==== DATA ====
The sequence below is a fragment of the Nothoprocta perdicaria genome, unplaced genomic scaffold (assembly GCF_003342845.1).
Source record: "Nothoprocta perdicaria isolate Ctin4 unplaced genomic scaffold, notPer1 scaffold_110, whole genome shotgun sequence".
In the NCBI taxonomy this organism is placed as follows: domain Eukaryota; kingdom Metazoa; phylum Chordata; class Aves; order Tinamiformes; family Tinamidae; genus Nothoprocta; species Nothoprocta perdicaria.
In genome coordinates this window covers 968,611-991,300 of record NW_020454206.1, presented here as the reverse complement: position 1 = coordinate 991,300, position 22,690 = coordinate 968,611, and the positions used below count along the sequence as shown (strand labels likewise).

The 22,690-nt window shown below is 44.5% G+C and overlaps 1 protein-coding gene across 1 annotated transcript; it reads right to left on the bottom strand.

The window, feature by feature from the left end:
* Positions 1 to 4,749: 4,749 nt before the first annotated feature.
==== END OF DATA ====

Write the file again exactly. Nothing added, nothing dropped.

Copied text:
The sequence below is a fragment of the Nothoprocta perdicaria genome, unplaced genomic scaffold (assembly GCF_003342845.1).
Source record: "Nothoprocta perdicaria isolate Ctin4 unplaced genomic scaffold, notPer1 scaffold_110, whole genome shotgun sequence".
In the NCBI taxonomy this organism is placed as follows: domain Eukaryota; kingdom Metazoa; phylum Chordata; class Aves; order Tinamiformes; family Tinamidae; genus Nothoprocta; species Nothoprocta perdicaria.
In genome coordinates this window covers 968,611-991,300 of record NW_020454206.1, presented here as the reverse complement: position 1 = coordinate 991,300, position 22,690 = coordinate 968,611, and the positions used below count along the sequence as shown (strand labels likewise).

The 22,690-nt window shown below is 44.5% G+C and overlaps 1 protein-coding gene across 1 annotated transcript; it reads right to left on the bottom strand.

The window, feature by feature from the left end:
* Positions 1 to 4,749: 4,749 nt before the first annotated feature.